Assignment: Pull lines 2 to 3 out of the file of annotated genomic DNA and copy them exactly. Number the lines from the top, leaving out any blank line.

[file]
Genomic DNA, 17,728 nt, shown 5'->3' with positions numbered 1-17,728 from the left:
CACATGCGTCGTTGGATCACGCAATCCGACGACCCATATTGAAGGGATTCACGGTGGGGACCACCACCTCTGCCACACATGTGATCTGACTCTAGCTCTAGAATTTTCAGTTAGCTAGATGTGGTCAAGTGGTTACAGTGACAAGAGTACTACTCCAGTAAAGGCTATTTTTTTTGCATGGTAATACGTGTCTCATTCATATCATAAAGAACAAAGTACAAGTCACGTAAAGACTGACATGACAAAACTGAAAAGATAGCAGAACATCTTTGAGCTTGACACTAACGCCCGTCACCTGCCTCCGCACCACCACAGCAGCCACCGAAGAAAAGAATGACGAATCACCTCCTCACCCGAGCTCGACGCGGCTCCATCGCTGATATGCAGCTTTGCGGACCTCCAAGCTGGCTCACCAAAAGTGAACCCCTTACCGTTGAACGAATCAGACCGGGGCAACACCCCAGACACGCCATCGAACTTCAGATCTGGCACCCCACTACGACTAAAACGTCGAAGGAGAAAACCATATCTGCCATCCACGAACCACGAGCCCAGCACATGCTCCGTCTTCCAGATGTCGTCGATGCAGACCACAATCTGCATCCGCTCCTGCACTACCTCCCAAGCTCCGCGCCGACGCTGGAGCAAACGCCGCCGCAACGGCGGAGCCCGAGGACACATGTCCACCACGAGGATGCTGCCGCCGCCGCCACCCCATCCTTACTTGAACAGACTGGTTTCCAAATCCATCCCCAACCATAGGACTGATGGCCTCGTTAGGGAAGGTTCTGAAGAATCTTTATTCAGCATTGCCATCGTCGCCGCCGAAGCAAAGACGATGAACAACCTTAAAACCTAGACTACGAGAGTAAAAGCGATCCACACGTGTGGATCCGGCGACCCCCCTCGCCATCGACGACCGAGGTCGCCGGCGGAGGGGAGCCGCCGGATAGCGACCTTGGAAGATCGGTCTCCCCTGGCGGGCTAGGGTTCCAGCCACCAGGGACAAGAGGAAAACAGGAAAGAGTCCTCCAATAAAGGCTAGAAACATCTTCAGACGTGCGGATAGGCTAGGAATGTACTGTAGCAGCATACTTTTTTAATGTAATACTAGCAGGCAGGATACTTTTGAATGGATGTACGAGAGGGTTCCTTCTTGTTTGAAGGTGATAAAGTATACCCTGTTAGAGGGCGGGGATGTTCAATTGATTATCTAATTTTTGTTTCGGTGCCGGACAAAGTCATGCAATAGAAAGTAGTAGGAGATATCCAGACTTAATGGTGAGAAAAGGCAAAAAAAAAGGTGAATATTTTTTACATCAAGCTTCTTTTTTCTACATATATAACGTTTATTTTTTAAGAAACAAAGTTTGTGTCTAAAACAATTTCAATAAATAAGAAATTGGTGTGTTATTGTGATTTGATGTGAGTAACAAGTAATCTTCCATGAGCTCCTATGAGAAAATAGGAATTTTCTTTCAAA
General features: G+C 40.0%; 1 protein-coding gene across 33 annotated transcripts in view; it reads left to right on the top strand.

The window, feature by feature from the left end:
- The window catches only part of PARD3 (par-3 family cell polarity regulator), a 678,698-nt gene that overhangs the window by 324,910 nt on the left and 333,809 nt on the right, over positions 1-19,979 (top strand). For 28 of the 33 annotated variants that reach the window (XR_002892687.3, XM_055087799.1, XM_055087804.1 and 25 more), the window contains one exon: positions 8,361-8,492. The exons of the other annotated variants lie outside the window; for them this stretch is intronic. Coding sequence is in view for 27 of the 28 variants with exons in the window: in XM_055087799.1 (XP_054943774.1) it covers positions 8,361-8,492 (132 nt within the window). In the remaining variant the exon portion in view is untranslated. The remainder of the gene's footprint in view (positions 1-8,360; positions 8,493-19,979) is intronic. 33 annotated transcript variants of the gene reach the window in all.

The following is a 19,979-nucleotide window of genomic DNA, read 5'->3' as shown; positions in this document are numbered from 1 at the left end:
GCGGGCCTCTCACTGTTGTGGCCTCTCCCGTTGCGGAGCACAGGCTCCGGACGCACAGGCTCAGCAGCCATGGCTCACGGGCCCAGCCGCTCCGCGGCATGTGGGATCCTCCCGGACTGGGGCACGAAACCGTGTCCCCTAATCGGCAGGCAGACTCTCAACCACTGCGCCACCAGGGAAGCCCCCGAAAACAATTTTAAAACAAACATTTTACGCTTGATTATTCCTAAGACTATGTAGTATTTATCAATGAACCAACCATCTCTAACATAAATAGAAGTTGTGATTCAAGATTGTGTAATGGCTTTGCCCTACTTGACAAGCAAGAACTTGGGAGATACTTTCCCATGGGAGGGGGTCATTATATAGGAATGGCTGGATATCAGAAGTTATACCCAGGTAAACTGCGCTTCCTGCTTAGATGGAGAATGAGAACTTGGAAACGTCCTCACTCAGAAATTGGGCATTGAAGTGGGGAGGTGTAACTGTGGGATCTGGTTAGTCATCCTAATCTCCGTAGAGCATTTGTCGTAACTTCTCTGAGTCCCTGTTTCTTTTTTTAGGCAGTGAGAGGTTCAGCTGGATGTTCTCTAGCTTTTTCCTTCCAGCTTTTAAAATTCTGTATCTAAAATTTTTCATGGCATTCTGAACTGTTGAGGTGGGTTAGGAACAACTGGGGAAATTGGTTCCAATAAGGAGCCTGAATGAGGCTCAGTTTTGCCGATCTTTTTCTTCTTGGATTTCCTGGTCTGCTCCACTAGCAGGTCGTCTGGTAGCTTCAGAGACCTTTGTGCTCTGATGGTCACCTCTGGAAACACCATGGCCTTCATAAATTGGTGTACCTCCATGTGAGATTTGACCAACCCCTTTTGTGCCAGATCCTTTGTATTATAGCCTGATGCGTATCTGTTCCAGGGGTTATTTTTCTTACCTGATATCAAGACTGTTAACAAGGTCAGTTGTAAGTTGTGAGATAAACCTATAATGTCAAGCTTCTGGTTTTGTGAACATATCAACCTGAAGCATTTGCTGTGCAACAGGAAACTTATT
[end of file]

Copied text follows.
CACATGCGTCGTTGGATCACGCAATCCGACGACCCATATTGAAGGGATTCACGGTGGGGACCACCACCTCTGCCACACATGTGATCTGACTCTAGCTCTAGAATTTTCAGTTAGCTAGATGTGGTCAAGTGGTTACAGTGACAAGAGTACTACTCCAGTAAAGGCTATTTTTTTTGCATGGTAATACGTGTCTCATTCATATCATAAAGAACAAAGTACAAGTCACGTAAAGACTGACATGACAAAACTGAAAAGATAGCAGAACATCTTTGAGCTTGACACTAACGCCCGTCACCTGCCTCCGCACCACCACAGCAGCCACCGAAGAAAAGAATGACGAATCACCTCCTCACCCGAGCTCGACGCGGCTCCATCGCTGATATGCAGCTTTGCGGACCTCCAAGCTGGCTCACCAAAAGTGAACCCCTTACCGTTGAACGAATCAGACCGGGGCAACACCCCAGACACGCCATCGAACTTCAGATCTGGCACCCCACTACGACTAAAACGTCGAAGGAGAAAACCATATCTGCCATCCACGAACCACGAGCCCAGCACATGCTCCGTCTTCCAGATGTCGTCGATGCAGACCACAATCTGCATCCGCTCCTGCACTACCTCCCAAGCTCCGCGCCGACGCTGGAGCAAACGCCGCCGCAACGGCGGAGCCCGAGGACACATGTCCACCACGAGGATGCTGCCGCCGCCGCCACCCCATCCTTACTTGAACAGACTGGTTTCCAAATCCATCCCCAACCATAGGACTGATGGCCTCGTTAGGGAAGGTTCTGAAGAATCTTTATTCAGCATTGCCATCGTCGCCGCCGAAGCAAAGACGATGAACAACCTTAAAACCTAGACTACGAGAGTAAAAGCGATCCACACGTGTGGATCCGGCGACCCCCCTCGCCATCGACGACCGAGGTCGCCGGCGGAGGGGAGCCGCCGGATAGCGACCTTGGAAGATCGGTCTCCCCTGGCGGGCTAGGGTTCCAGCCACCAGGGACAAGAGGAAAACAGGAAAGAGTCCTCCAATAAAGGCTAGAAACATCTTCAGACGTGCGGATAGGCTAGGAATGTACTGTAGCAGCATACTTTTTTAATGTAATACTAGCAGGCAGGATACTTTTGAATGGATGTACGAGAGGGTTCCTTCTTGTTTGAAGGTGATAAAGTATACCCTGTTAGAGGGCGGGGATGTTCAATTGATTATCTAATTTTTGTTTCGGTGCCGGACAAAGTCATGCAATAGAAAGTAGTAGGAGATATCCAGACTTAATGGTGAGAAAAGGCAAAAAAAAAGGTGAATATTTTTTACATCAAGCTTCTTTTTTCTACATATATAACGTTTATTTTTTAAGAAACAAAGTTTGTGTCTAAAACAATTTCAATAAATAAGAAATTGGTGTGTTATTGTGATTTGATGTGAGTAACAAGTAATCTTCCATGAGCTCCTATGAGAAAATAGGAATTTTCTTTCAAA
General features: G+C 40.0%; 1 protein-coding gene across 33 annotated transcripts in view; it reads left to right on the top strand.